Although more Sherpas have climbed Everest than people of other nationalities, this is only the second book written from a Sherpa's point of view -- a very, very different view than that of others who have climbed Everest. Everyone seems to know that Edmund Hillary was the first man to climb Everest. That is half the truth. Hillary was accompanied, as an equal member of a two-man team, by Tenzing Norgay. Jamling is Tenzing's son and the only other book written by a Sherpa who climbed Everest is Tenzing's autobiography.
Traveling is a magnificent thing. I have some of Everest inside my head. I flew over it four times, I trekked to Thengboche monastery some 20 miles from Everest base camp and spent two days there with Everest and her sisters in view. I could not imagine the effort such a climb would take nor, really, what the point is. But for Jamling the point was, as the title says, touching his father's soul. This is a profoundly personal, very religious book that shows the Sherpa people, as I found them to be, highly professional, gentle, kind, admirable -- also superstitious. Jamling was recruited [partly, one assumes, for publicity purposes] to be a part of the IMAX expedition when they shot the movie shown in IMAX theatres in the late 1990s. The expedition was on the mountain during the tragic 1996 climbing season when record numbers of climbers died - 10 died in the days before the IMAX team climbed and more died later in the season. Many articles and books have been written about the three day of storm when so many died and others were seriously injured, when some people [mostly Sherpas] were magnificently heroic, and when others were callous, others simply beyond their physical capacity to help anyone including themselves. I read a good many of the articles at the time.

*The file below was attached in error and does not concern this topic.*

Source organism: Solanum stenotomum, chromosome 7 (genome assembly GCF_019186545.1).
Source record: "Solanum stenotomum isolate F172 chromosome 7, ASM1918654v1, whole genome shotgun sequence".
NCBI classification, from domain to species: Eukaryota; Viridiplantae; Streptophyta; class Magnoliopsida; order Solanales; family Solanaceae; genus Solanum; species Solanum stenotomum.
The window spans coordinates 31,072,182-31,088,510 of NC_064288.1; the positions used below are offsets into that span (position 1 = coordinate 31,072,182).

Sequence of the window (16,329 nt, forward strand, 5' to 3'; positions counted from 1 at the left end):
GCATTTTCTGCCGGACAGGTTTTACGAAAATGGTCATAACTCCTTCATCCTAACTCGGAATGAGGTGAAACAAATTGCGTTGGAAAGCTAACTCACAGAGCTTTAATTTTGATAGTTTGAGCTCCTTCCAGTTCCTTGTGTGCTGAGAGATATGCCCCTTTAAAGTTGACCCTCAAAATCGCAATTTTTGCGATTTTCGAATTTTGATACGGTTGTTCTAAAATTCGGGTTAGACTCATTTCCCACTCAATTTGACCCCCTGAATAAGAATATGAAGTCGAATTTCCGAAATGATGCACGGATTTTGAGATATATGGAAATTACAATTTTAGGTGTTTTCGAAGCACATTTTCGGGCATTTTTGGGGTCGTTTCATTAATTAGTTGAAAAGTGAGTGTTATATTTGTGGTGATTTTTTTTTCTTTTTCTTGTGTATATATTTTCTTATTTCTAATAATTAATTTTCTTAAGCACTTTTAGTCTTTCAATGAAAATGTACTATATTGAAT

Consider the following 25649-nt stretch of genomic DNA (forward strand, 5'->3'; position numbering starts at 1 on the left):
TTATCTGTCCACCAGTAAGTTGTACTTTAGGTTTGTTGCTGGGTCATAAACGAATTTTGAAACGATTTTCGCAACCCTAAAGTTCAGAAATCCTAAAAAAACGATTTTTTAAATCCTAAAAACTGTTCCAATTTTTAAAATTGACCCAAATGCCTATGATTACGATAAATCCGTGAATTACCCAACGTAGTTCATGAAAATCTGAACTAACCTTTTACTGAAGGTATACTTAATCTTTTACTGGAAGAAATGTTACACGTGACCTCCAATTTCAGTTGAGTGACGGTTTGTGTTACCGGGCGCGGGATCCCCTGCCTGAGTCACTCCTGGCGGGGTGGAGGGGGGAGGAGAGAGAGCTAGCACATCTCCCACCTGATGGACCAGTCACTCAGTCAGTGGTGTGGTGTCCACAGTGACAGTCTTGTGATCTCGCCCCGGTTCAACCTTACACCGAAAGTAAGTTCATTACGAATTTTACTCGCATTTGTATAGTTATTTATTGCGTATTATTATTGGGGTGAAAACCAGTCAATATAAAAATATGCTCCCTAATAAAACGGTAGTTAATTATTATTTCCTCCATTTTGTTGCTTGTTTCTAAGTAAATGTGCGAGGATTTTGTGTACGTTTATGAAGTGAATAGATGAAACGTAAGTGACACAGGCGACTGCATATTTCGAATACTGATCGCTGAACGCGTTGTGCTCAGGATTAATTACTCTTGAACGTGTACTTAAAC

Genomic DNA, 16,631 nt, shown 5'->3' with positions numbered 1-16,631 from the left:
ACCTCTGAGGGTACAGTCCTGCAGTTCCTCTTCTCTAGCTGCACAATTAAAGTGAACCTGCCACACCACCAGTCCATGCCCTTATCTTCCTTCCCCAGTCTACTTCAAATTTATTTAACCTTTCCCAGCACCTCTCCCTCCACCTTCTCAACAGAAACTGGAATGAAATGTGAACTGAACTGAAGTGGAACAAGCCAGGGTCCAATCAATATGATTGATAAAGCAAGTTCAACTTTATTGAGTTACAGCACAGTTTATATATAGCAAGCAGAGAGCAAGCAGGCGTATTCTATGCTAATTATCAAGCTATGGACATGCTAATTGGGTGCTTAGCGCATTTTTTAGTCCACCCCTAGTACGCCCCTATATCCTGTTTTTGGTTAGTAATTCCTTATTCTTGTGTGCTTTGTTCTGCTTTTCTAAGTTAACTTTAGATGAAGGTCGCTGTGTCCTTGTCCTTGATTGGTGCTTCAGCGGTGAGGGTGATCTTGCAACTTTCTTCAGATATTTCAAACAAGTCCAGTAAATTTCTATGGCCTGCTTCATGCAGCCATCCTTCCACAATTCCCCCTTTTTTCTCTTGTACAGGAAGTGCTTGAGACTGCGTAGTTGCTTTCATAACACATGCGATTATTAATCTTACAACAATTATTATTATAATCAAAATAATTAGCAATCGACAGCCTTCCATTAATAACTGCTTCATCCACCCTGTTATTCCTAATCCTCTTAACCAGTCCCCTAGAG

Jamling is a remarkable man. The book reads so smoothly it's clear to me he had excellent editorial help. It never becomes sensational, it tells his father's story parallel to his own and it shows us Sherpa family life, morals and religious respect for the mountains which is combined with superstitions as well, an animism blended with Buddhism which is practiced by the lamas as well as the climbing Sherpas.